But evidence does not support this view. Russia’s Federal Security Service immediately found out about the mutiny, and at 10am on 24 June, Putin made one of his strongest statements ever — rebuking the plotters of the mutiny as ‘traitors’. Partly through the intervention of Alexander Lukashenko, President of Belarus, Prigozhin halted his march in the evening of 24 June and was sent to Belarus.
Kremlin sources explained that Putin made two vital decisions on that day. He decided that ‘Prigozhin has to be neutralised away from the war in Ukraine’, but also that a ‘civil war where Russians kill each other must absolutely be avoided’. The Russian Army received orders to not fire against the mutiny — and that in exceptional cases, they should get a special order to fire back from Russia’s president himself. These dual orders were met. There is no clearer evidence that Putin’s power is still substantial and probably became even stronger after the mutiny.
Still, many uncertainties remain. On 10 July, a Kremlin spokesman revealed that Putin had received Prigozhin and 35 key Wagner members as early as 29 June and held talks over three hours. Prigozhin’s future activities and the fate of Wagner members are unknown, but one might assume that Putin has become confident that the image of reconciliation will help consolidate his domestic power and stability.
At the same time, Russian General Sergey Surovikin, one of the most highly regarded commanders of the Ukraine war and close ally to Prigozhin, was reportedly detained. His whereabouts are also unknown.
If Prigozhin, combined with splinters of Russia’s military forces, attempts another coup against Putin, Russia’s domestic stability may be severely affected. But at this point, evidence suggests a contrary direction.
The Kremlin’s strategy seems to dismiss the Prigozhin affair as a completed scandal and attempts to redirect attention to the Ukrainian counteroffensive, which started on 5 June 2023. Military experts agree that the first month started with the unexpected failure by Ukrainian forces in even mobilising some of their finest tanks, including the Leopard 2. But on 22 June, Ukrainian forces hit the Chongar bridge, which connects Crimea to the Russian mainland, apparently with a Storm Shadow British missile.
While the first month of the counteroffensive did not produce the results Ukraine hoped for, this is just the first step. The final outcome of the counteroffensive is hard to predict.
Amid this uncertainty, NATO held its summit from 11–12 July in Vilnius, Lithuania. This summit may be decisive for the war and the future of European security more broadly. As for weapons, the United States already gave consent to supply F-16 fighter jets to Ukraine at the G7 Hiroshima Summit in May 2023. This time, US President Joe Biden decided to supply cluster bombs to Ukraine. Over 100 countries, including Germany, France and Italy, are party to the Oslo Treaty, which bans these cluster bombs because of the extensive damage they inflict on military personnel and civilians.
But the most important issue for NATO members and President Zelensky, who was invited to the summit, was the issue of Ukraine’s future accession. The Joint Communique dated 11 July acknowledged that ‘Ukraine has moved beyond the need for the Membership Action Plan’ but that ‘an invitation to join the Alliance’ will be given only ‘when Allies agree and conditions are met’.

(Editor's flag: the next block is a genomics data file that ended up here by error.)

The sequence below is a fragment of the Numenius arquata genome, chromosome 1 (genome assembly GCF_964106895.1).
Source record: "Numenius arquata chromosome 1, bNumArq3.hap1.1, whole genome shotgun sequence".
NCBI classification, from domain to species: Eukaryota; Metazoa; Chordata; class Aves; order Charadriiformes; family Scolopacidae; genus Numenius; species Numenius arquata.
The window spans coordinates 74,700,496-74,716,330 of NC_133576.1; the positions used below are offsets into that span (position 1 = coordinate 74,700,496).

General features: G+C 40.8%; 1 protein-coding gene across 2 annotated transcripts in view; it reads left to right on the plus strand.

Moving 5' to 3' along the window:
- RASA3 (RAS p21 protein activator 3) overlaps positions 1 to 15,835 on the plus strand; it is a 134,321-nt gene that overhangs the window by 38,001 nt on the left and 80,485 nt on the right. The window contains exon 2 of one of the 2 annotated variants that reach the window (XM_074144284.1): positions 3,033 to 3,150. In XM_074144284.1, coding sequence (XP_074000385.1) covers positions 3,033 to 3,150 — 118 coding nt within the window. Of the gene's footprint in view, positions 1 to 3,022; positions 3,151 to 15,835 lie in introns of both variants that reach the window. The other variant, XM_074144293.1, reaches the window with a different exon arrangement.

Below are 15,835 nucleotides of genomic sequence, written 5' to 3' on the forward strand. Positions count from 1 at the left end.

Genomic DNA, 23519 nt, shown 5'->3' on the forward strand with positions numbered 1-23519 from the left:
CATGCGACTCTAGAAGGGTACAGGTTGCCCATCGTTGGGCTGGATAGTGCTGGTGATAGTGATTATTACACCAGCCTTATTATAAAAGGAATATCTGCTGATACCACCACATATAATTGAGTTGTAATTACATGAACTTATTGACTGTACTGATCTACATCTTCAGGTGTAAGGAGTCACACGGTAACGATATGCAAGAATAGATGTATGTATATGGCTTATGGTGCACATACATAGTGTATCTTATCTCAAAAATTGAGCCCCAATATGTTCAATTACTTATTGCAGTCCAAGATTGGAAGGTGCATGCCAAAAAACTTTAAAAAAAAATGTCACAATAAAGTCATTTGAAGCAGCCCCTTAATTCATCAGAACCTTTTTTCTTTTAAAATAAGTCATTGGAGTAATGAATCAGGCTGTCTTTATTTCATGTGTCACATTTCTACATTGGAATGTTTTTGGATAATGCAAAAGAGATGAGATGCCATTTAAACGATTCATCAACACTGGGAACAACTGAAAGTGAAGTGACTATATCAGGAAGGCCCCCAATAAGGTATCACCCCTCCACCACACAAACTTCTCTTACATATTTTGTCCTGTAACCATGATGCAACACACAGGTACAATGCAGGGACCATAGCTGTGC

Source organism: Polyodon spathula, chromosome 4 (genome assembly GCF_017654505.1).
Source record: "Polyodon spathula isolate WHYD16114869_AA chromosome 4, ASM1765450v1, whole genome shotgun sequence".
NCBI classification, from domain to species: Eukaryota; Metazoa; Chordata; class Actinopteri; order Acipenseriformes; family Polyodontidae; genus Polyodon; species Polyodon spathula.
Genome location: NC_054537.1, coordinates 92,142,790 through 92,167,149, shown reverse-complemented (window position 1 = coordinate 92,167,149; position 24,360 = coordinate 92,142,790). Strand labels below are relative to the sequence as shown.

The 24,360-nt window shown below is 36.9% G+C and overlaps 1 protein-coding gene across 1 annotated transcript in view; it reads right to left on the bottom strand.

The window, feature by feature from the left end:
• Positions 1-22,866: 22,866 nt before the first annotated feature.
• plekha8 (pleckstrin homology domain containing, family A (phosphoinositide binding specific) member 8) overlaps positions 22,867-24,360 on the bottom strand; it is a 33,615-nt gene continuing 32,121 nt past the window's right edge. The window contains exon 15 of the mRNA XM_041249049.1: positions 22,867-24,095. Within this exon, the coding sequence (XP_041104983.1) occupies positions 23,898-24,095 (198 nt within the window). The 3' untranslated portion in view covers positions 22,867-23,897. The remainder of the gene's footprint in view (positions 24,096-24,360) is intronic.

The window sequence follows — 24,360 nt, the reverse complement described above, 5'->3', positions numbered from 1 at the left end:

Zelensky expressed on Twitter his strong dissatisfaction that no timeframe was agreed. But after the first NATO-Ukrainian council on 12 July, the G7 issued a Joint Declaration pledging ‘enduring support’ to Ukraine. On top of this, President Biden made an emotional speech in Vilnius saying, ‘we will not waver’. In response, a Kremlin spokesman has already given the first warning that ‘the security guarantee which the West is trying to give Ukraine is mistaken and dangerous’. Russia may be weighing the impact of increased weapons supply on the battlefield and NATO’s somewhat confused systemic development.
Some warn that second-track exchanges need to be opened between Russia and the United States to prepare for a ceasefire. When thinking of the possibility of a ceasefire in Ukraine, mediating countries could play important roles. As an example, Turkey played an important role in March 2022 negotiations, but relations between Russia and Turkey had become strained by the current Summit.
But there are also two weighty countries in Asia to consider — China and India. China cannot lose Russian support in its Cold War rivalry against the United States. Chinese President Xi Jinping made a visit to Moscow in March 2023 to show Russia’s importance to China. His peace proposal in February may indicate his intention to act when an opportunity emerges.
India has had close relations with Russia for a long time, and recently joined the Shanghai Cooperation Organisation to get closer to both Russia and China. But India is also a member of the Quadrilateral Security Dialogue and is deepening its ties with the United States and its allies.
Much remains up in the air for Russia’s war in Ukraine. NATO is hardening its resolve to support Ukraine, but Putin seems to be determined to ensure a degree of success. China’s and India’s friendly relations with Russia remain driven by self-interest as much as longstanding amities. Prigozhin’s failed mutiny is unlikely to destabilise Putin’s rule, but that may ultimately result in a prolonged war and an increased loss of human lives on both sides.
Kazuhiko Togo is Visiting Professor at the Global Centre for Asian and Regional Research, University of Shizuoka. He was formerly Director General of the Treaties Bureau and European Affairs Bureau at the Ministry of Foreign Affairs, Japan.